Monday, November 30, 2009

Flirting Research

Perhaps the first serious study of flirting was done in the 1960's by Dr. Irenaus Eibl-Eibesfeldt, an eminent ethologist at the Max Planck Institute in Germany.

Dr. Eibl-Eibesfeldt traveled to cultures around the world with a camera that took pictures from the side so he could stand near couples and take their pictures without their realizing they were being observed.

In research in Samoa, Brazil, Paris, Sydney and New York, Dr. Eibl-Eibesfeldt discovered an apparently universal human vocabulary for flirting and courtship.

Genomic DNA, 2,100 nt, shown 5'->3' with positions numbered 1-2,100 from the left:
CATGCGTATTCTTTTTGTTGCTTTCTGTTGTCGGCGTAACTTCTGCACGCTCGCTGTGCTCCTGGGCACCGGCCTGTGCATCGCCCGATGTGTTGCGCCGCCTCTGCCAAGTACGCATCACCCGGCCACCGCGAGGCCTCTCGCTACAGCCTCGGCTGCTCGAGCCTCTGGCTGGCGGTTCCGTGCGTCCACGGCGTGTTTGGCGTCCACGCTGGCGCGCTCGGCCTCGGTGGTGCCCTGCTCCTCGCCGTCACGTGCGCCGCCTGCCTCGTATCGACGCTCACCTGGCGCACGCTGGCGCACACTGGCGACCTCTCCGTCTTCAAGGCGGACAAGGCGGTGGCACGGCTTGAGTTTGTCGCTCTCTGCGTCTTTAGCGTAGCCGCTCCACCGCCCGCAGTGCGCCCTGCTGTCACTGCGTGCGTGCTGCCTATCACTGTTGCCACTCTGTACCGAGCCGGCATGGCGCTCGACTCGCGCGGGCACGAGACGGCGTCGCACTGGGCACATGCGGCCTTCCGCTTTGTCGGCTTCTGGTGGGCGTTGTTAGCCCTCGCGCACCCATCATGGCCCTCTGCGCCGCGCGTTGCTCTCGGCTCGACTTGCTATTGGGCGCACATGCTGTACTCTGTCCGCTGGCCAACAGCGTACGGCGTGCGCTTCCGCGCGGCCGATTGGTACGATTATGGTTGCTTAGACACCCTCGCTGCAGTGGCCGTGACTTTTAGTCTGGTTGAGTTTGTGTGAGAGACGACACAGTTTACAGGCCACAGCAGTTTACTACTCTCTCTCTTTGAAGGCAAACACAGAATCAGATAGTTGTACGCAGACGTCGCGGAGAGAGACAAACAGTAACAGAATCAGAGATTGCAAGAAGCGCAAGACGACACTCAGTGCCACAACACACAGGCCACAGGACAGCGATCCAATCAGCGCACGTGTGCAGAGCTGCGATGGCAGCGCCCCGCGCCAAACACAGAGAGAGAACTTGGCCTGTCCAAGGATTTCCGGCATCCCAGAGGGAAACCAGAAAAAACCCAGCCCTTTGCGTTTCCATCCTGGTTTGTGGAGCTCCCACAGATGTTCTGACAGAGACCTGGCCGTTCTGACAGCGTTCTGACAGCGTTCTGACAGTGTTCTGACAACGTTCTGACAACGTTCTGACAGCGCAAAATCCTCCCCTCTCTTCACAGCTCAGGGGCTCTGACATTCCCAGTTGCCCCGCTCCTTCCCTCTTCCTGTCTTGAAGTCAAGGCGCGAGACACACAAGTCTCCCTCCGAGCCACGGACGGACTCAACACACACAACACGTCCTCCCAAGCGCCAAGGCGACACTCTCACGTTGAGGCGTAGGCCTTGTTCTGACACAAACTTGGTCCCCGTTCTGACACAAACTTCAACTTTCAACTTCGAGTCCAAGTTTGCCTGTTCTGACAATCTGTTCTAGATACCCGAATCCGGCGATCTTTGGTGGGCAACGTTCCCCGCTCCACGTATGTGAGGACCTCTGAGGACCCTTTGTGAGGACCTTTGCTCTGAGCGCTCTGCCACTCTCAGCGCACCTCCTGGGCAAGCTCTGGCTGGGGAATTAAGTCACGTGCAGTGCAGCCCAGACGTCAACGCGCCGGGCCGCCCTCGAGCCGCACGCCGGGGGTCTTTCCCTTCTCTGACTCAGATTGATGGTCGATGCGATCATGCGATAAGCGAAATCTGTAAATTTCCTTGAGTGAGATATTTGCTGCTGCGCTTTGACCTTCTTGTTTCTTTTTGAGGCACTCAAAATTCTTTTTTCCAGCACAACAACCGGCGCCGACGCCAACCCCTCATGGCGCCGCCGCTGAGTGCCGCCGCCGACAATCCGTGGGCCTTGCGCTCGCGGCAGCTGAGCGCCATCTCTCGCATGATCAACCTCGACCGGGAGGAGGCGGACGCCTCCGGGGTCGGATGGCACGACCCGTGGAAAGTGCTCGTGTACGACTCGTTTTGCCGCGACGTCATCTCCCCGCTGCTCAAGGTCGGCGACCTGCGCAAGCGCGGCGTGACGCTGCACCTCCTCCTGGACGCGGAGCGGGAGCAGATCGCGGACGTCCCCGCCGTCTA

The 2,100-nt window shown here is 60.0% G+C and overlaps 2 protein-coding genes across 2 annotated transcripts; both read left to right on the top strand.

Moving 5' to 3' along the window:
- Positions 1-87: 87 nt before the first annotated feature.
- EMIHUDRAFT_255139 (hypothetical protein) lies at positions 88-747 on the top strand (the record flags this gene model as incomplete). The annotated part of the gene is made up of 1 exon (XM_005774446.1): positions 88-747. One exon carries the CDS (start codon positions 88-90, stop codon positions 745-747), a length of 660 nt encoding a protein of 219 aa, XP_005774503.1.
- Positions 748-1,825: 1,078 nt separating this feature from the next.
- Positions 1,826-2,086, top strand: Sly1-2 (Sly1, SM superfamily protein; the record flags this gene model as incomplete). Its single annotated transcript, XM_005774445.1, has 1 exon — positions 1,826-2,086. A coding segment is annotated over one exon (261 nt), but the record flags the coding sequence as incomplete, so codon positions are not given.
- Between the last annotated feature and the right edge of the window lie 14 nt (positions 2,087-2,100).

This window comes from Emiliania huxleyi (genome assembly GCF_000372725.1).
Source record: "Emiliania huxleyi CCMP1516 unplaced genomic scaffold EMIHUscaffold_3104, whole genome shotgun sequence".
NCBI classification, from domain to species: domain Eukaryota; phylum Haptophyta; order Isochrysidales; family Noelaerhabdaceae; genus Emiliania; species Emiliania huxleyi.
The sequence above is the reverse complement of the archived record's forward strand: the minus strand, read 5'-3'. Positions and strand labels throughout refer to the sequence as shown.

In humans, one such gesture is a palm-up placement of the hand, whether on a table or a knee, a reassuring sign of harmlessness.

Another submissive display is the shoulder shrug, which, ethologists suggest, derives from an ancient vertebrate reflex, a posture signifying helplessness.

A posture combining the partly shrugged shoulder and a tilted head-which displays the vulnerability of the neck-is commonly seen when two people who are sexually drawn to each other are having their first conversation.

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